[nggallery id=52]

Comments on “Made in Italy | Isaia Napoli

    Coco on June 28, 2011 3:09 PM:

    In Neapolitan dialect, there’s the expression “anema e core” or “heart and soul.” It’s what goes into those suits.

    Brohammas on June 28, 2011 3:17 PM:

    1) I think anyone who has fashioned their own scissor handle grip/padding, is authorized to run with scissors.

    2) Do you suppose if one gets a custom suit they could also be informed as to what music was being listened to while sewn? Lotta earbuds there.

    pmg on June 28, 2011 3:22 PM:

    Awesome. But needs more pics.


    Robert@AmericanAntler on June 28, 2011 3:25 PM:

    …sew cool.

    Ramalhoni on June 28, 2011 4:32 PM:

    I’ve been following ISAIA for quite some time… seeing the ins and outs of the process was great… !… Thanks Michael..

    Joel on June 28, 2011 5:06 PM:

    It is always interesting to see what goes into these types of brands and why they are so expensive. One day when I get something from Isaia I will know what made it special. Thanks Michael!

    Nicholas on June 28, 2011 6:20 PM:

    Do you remember what the woman in the last 2 photographs was doing to the shirt collars on the mini hangers?

    Michael Williams on June 28, 2011 6:21 PM:

    I think she was steaming the shirts…

    Shawn on June 28, 2011 6:57 PM:

    I have 3 Isaia suits, 3 jackets, and 5 pairs of pants – in my opinion nbody cuts and sews a better garment. One of my jackets has been around the world with me twice and the elbows are starting to get thin from so much use. Is there a better testament to quality than wearing out the fabric. I’d sleep in it if my wife wouldn’t complain.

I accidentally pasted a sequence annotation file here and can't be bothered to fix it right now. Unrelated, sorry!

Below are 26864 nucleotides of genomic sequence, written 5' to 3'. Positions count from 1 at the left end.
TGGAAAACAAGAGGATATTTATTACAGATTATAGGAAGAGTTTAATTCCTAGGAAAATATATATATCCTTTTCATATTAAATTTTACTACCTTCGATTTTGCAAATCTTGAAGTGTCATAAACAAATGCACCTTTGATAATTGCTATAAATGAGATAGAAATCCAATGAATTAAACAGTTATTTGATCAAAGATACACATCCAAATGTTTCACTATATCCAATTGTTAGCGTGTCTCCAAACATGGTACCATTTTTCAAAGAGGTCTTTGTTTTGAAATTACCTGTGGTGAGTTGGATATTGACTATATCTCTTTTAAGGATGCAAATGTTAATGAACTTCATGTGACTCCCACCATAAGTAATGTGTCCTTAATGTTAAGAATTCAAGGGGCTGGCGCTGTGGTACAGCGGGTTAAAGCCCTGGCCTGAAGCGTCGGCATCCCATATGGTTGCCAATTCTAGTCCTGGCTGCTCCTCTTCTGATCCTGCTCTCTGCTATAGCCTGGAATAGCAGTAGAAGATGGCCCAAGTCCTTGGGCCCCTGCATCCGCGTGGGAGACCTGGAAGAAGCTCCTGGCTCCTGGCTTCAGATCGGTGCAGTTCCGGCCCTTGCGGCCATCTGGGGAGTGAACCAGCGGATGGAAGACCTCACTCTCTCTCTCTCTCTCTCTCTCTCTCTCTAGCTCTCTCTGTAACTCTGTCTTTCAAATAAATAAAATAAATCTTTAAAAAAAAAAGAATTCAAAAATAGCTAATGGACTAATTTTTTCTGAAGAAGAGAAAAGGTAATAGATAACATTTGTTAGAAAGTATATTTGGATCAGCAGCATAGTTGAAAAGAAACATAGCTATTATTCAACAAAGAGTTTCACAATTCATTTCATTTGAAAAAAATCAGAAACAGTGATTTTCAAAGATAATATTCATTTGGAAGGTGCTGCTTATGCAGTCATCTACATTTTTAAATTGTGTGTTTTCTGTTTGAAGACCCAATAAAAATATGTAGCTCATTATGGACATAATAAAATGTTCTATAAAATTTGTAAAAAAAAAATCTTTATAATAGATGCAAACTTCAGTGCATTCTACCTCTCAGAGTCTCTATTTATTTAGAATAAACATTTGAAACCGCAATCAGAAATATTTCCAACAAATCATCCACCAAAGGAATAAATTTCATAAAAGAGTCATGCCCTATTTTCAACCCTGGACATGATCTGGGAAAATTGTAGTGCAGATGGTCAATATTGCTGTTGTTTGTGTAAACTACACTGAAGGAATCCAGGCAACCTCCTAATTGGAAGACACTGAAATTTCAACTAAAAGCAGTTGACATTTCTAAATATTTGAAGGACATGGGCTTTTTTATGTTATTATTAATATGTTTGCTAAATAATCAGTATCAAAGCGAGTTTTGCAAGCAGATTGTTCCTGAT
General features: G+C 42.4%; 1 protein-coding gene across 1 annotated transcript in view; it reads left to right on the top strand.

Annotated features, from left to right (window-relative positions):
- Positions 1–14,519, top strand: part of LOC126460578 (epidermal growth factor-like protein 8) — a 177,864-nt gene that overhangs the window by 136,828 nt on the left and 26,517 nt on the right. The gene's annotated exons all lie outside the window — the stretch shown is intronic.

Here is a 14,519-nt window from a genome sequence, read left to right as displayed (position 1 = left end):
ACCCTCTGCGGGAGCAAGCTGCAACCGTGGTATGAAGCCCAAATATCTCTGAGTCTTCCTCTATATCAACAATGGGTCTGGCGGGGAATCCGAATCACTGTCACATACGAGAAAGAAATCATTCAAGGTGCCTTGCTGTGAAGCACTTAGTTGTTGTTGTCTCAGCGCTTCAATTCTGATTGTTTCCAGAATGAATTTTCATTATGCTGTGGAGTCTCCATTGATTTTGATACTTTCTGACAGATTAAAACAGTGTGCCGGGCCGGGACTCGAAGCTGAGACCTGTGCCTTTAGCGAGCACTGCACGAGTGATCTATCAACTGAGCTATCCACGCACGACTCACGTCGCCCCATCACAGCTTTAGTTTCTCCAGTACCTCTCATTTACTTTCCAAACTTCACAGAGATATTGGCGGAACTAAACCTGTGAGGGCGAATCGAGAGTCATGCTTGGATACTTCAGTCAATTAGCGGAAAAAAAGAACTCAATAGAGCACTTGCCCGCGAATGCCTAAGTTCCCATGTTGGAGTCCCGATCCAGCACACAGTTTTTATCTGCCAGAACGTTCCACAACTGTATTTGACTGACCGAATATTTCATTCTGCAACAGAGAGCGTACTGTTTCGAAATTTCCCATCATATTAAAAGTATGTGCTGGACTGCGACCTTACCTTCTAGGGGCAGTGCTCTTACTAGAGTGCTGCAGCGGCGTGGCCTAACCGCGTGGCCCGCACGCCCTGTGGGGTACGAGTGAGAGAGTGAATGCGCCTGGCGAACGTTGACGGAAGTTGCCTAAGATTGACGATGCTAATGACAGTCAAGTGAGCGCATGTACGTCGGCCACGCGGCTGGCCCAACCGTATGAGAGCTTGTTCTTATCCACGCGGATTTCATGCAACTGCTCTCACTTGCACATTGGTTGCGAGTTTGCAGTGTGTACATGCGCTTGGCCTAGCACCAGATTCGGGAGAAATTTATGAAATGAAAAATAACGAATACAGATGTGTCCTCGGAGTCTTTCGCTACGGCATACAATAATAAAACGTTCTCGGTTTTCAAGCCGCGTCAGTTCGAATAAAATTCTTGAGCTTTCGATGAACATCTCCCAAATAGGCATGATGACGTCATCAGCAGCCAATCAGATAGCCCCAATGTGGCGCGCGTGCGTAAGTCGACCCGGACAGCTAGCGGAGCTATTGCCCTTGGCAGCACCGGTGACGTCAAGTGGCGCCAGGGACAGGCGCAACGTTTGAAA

Curt in Fishtown on June 28, 2011 7:29 PM:

    Thanks for such an informative post. I only saw this brand for the first time a month ago at Nieman Marcus. I tried on a jacket and it fit like such a dream considering it is “off the rack.” The fabric falls so beautifully off your shoulders. I was just at the Gitman factory last week in Ashland PA and there are so many similarities between the two factories. Maybe you’ll do a post of their workshops.

    Pat on June 29, 2011 6:25 AM:

    Whenever an American flag is displayed, rather than burned, overseas, I’m grateful.

    Tyron James on June 29, 2011 1:33 PM:

    Hello Michael, this most interesting and informative article was forwarded to me by a customer of ours who has fallen in love with Isaia. We are fortunate to carry this incredible line in our store. Thank you for the work you put into this article.

    Scott Malouf on July 9, 2011 2:24 PM:

    As a retailer In Lubbock, TX who sells this line, and also having been to the factory, Isaia is truly a jewel! If a customer can dream it, they can make it. And it fits our most advanced guys, or our conservative gentlemen farmers! Oh, you should have lunch in their factory cafeteria!

    Andreas on July 10, 2011 12:07 PM:

    Thank you very much, very interesting impressions!

Comments are closed.